Hydrogen fuel is included in President Joe Biden’s plans to cut emissions in half by 2030. The infrastructure bill the Senate approved passed this week includes $9 billion for research to reduce the cost of making clean hydrogen, and for regional hydrogen manufacturing hubs.
The long-haul trucking industry appears to be the best bet for early adoption of hydrogen. Fuel cells, which convert hydrogen gas into electricity, provide a longer range than battery-electric trucks, fare better in cold weather and can be refueled much faster than electric batteries can be recharged. Proponents say the short refueling time for hydrogen vehicles gives them an edge over electric vehicles for use in taxis or delivery trucks, which are in constant use.
That advantage was important for London-based Green Tomato Cars, which uses 60 hydrogen fuel cell-powered Toyota Mirai cars in its 500-car zero emission fleet to transport corporate customers. Co-founder Jonny Goldstone said his drivers can travel over 300 miles (500 kilometers) on a tank and refuel in three minutes.
Because drivers’ earnings depend on fares, Goldstone said, “if they have to spend 40, 50 minutes, an hour, two hours plugging a car in in in the middle of the working day, that for them is just not acceptable.”
For now, Green Tomato is among the largest operators of hydrogen vehicles in what is still a tiny market in Europe, with about 2,000 fuel cell cars, garbage trucks and delivery vans on the roads.
About 7,500 hydrogen fuel cell cars are on the road in the U.S., mostly in California. Toyota, Honda and Hyundai produce the cars, which are priced thousands more than gasoline-powered vehicles. California has 45 public fueling stations, with more planned or under construction.
Unlike with buses and heavy trucks, experts say the future of passenger vehicles in the U.S. lies mainly with electric battery power, not hydrogen. Fully electric vehicles can travel farther than most people need to go on a relatively small battery.
And for now, hydrogen production is adding to rather than reducing pollution. The world produces about 75 million tons a year, most of it in a carbon emission-creating processes involving steam reformation of natural gas. China uses higher-polluting coal.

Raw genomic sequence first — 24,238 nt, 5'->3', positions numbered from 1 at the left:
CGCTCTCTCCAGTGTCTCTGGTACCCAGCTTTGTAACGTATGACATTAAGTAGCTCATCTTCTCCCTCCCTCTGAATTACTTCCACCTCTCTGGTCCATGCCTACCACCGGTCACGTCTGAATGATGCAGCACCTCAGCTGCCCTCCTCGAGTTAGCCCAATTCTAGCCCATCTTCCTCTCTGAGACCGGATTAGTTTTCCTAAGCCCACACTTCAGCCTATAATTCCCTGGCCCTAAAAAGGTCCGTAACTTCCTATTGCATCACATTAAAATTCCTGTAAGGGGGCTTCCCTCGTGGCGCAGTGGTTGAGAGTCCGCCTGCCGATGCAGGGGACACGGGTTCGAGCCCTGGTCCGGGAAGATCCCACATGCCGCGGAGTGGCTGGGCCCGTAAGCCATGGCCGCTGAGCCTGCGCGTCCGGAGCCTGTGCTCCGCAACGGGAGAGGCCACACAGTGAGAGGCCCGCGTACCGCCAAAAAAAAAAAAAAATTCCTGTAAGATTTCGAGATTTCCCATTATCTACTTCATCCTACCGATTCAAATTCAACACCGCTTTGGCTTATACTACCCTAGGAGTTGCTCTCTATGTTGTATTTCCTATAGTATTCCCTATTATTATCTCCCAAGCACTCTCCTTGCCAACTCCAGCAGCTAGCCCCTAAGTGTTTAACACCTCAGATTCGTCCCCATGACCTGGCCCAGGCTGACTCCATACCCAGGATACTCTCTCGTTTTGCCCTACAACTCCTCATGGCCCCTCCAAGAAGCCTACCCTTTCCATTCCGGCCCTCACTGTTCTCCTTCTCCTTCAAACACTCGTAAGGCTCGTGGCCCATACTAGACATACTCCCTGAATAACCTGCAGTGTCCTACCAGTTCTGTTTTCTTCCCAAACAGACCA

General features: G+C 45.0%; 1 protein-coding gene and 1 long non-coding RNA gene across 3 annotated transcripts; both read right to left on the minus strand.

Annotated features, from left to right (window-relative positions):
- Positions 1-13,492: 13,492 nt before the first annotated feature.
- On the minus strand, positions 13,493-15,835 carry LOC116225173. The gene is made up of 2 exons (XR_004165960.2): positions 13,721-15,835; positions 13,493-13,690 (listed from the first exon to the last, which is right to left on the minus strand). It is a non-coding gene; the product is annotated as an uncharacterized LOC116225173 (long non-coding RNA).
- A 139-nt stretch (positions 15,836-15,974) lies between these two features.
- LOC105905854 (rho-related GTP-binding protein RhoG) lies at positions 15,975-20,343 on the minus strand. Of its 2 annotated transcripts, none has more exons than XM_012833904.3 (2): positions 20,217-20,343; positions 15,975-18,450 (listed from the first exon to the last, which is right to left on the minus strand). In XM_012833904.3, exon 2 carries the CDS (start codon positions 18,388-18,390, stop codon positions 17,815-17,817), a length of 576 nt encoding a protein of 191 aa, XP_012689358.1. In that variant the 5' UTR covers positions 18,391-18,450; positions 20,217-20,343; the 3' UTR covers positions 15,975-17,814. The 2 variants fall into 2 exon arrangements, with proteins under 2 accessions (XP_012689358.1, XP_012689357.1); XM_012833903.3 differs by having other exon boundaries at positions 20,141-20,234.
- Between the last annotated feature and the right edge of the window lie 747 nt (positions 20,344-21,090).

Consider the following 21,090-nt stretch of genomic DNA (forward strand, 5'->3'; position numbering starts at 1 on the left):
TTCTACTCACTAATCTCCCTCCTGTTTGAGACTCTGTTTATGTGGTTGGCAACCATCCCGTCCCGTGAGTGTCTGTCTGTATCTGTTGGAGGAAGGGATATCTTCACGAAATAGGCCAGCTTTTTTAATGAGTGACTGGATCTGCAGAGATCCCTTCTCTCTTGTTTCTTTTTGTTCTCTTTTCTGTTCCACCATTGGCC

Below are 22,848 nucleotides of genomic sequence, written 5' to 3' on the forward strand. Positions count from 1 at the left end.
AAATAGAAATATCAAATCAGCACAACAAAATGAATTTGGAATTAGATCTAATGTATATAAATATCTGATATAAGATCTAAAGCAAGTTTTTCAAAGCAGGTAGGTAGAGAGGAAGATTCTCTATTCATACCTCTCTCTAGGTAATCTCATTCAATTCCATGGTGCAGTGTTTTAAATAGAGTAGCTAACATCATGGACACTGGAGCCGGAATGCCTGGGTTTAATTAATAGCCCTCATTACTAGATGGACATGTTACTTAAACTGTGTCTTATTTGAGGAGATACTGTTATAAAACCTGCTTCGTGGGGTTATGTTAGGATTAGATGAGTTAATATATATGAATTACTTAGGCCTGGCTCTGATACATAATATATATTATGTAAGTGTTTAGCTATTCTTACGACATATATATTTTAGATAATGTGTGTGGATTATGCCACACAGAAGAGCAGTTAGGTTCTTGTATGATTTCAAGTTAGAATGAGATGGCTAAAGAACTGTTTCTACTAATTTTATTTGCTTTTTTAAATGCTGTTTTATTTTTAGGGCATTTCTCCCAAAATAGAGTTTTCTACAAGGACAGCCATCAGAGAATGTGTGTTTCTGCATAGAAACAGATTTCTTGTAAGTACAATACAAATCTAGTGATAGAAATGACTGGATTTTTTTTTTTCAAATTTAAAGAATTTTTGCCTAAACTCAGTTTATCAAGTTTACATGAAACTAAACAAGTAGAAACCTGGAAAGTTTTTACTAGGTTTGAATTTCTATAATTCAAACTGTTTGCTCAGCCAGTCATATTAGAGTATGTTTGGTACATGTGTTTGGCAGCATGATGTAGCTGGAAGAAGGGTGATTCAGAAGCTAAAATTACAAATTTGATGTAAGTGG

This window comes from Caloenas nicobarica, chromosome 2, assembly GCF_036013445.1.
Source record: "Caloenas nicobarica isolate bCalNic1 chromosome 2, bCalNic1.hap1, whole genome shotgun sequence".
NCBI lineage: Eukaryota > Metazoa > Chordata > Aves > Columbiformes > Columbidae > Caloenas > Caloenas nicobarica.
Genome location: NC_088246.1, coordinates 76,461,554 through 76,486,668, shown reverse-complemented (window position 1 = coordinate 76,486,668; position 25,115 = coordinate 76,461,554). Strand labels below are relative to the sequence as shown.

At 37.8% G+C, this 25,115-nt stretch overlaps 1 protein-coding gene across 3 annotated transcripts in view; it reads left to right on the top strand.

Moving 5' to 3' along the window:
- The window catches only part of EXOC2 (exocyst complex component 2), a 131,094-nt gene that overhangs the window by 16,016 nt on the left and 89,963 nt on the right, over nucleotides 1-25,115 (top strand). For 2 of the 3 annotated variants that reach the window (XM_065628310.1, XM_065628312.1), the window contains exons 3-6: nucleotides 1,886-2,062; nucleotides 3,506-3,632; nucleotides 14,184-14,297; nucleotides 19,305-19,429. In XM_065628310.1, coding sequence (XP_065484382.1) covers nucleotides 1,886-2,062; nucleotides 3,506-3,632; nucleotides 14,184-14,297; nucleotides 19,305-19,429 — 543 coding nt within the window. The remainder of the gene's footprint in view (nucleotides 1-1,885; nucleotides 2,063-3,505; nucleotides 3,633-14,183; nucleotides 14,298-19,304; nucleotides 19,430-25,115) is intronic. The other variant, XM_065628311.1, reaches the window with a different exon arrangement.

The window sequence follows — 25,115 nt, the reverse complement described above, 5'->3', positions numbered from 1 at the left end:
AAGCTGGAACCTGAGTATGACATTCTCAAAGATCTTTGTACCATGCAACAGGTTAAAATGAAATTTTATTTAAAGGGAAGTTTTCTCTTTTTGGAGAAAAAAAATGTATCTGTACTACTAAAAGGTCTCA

So-called “blue” hydrogen, made from natural gas, requires an additional step. Carbon dioxide emitted in the process is sent below the earth’s surface for storage. The Cornell and Stanford study found that manufacturing blue hydrogen emitted 20% more carbon than burning natural gas or coal for heat.
That’s why industry researchers are focused on electrolysis, which uses electricity to separate hydrogen and oxygen in water. Hydrogen mixes with oxygen in a vehicle’s fuel cell to produce power. The amount of electricity generated by wind and solar is growing worldwide, making electrolysis cleaner and cheaper, said Joe Cargnelli, director of hydrogen technologies for Cummins, which makes electrolyzers and fuel cell power systems.
Currently, it costs more to make a hydrogen truck and produce the fuel than to put a diesel-powered truck on the road. Hydrogen costs about $13 per kilogram in California, and 1 kilogram can deliver slightly more energy than a gallon of diesel fuel. By contrast, diesel fuel is only about $3.25 per gallon in the U.S.
But experts say that disparity will narrow.
“As they scale up the technology for production, the hydrogen should come down,” said Carnegie Mellon’s Litster.
While a diesel semi can cost around $150,000 depending on how it’s equipped, it’s unclear how much fuel cell trucks would cost. Nikola, a startup electric and hydrogen fuel cell truck maker, estimated last year that it would receive about $235,000 for each hydrogen semi it sells.
Clean electricity might eventually be used to make and store hydrogen at a rail yard, where it could refuel locomotives and semis, all with zero emissions.
Cummins foresees the widespread use of hydrogen in the U.S. by 2030, sped by stricter diesel emissions regulations and government zero-emissions vehicle requirements. Already, Europe has set ambitious green hydrogen targets designed to accelerate its use.
“That’s just going to blow the market open and kind of drive it,” Cargnelli said. “Then you’ll see other places like North America kind of follow suit.”